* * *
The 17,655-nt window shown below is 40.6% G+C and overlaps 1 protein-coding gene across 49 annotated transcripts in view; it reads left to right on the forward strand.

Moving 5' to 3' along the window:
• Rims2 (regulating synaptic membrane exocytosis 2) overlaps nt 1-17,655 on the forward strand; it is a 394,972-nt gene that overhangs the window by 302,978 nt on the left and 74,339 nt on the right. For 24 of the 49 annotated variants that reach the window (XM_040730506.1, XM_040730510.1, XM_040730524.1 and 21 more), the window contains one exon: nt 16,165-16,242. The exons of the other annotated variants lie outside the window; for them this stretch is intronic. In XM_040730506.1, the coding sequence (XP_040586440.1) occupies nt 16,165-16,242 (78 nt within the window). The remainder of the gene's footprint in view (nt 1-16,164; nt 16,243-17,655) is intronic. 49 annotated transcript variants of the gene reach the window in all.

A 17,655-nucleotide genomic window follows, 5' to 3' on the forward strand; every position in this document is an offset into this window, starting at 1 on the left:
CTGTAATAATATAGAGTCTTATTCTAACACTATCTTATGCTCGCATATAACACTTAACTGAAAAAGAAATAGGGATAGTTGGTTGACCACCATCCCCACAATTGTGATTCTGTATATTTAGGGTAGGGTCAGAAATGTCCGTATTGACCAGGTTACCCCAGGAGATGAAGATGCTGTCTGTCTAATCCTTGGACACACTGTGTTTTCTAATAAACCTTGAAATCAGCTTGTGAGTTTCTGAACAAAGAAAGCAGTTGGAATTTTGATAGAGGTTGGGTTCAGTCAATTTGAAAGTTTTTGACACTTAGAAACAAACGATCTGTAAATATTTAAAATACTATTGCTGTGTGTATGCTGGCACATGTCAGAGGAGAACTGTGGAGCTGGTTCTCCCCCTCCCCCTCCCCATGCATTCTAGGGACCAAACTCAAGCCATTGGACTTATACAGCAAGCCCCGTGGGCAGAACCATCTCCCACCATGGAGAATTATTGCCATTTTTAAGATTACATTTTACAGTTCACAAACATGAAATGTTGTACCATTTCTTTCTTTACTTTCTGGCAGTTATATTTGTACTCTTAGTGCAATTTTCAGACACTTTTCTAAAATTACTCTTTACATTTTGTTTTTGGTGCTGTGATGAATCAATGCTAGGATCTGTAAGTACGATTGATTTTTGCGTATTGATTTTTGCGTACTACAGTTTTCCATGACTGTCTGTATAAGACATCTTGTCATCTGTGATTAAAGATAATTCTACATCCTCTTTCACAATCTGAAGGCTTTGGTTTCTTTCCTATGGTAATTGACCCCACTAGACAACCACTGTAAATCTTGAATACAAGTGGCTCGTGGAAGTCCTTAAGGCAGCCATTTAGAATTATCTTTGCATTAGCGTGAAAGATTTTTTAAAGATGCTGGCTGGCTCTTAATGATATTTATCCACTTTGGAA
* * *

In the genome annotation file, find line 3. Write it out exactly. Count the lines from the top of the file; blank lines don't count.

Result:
• Rims2 (regulating synaptic membrane exocytosis 2) overlaps nt 1-17,655 on the forward strand; it is a 394,972-nt gene that overhangs the window by 302,978 nt on the left and 74,339 nt on the right. For 24 of the 49 annotated variants that reach the window (XM_040730506.1, XM_040730510.1, XM_040730524.1 and 21 more), the window contains one exon: nt 16,165-16,242. The exons of the other annotated variants lie outside the window; for them this stretch is intronic. In XM_040730506.1, the coding sequence (XP_040586440.1) occupies nt 16,165-16,242 (78 nt within the window). The remainder of the gene's footprint in view (nt 1-16,164; nt 16,243-17,655) is intronic. 49 annotated transcript variants of the gene reach the window in all.